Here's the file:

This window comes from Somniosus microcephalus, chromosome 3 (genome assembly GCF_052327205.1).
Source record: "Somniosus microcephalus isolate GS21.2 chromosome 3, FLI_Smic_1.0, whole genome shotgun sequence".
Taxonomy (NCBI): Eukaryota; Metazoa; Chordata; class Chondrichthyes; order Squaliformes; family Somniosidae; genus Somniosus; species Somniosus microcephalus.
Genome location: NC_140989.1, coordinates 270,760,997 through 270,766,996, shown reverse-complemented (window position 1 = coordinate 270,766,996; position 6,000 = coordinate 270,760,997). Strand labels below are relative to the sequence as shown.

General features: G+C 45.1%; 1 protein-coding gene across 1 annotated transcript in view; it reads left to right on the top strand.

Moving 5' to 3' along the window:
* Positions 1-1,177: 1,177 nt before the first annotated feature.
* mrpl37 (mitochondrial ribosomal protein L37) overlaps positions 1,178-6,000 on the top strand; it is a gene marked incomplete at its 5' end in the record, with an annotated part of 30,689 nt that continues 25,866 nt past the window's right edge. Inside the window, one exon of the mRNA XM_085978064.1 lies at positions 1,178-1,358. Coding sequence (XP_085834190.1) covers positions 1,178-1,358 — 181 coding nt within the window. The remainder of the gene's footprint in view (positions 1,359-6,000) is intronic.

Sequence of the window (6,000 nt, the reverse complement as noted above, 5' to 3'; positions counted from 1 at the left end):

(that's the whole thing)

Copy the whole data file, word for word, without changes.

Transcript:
This window comes from Somniosus microcephalus, chromosome 3 (genome assembly GCF_052327205.1).
Source record: "Somniosus microcephalus isolate GS21.2 chromosome 3, FLI_Smic_1.0, whole genome shotgun sequence".
Taxonomy (NCBI): Eukaryota; Metazoa; Chordata; class Chondrichthyes; order Squaliformes; family Somniosidae; genus Somniosus; species Somniosus microcephalus.
Genome location: NC_140989.1, coordinates 270,760,997 through 270,766,996, shown reverse-complemented (window position 1 = coordinate 270,766,996; position 6,000 = coordinate 270,760,997). Strand labels below are relative to the sequence as shown.

General features: G+C 45.1%; 1 protein-coding gene across 1 annotated transcript in view; it reads left to right on the top strand.

Moving 5' to 3' along the window:
* Positions 1-1,177: 1,177 nt before the first annotated feature.
* mrpl37 (mitochondrial ribosomal protein L37) overlaps positions 1,178-6,000 on the top strand; it is a gene marked incomplete at its 5' end in the record, with an annotated part of 30,689 nt that continues 25,866 nt past the window's right edge. Inside the window, one exon of the mRNA XM_085978064.1 lies at positions 1,178-1,358. Coding sequence (XP_085834190.1) covers positions 1,178-1,358 — 181 coding nt within the window. The remainder of the gene's footprint in view (positions 1,359-6,000) is intronic.

Sequence of the window (6,000 nt, the reverse complement as noted above, 5' to 3'; positions counted from 1 at the left end):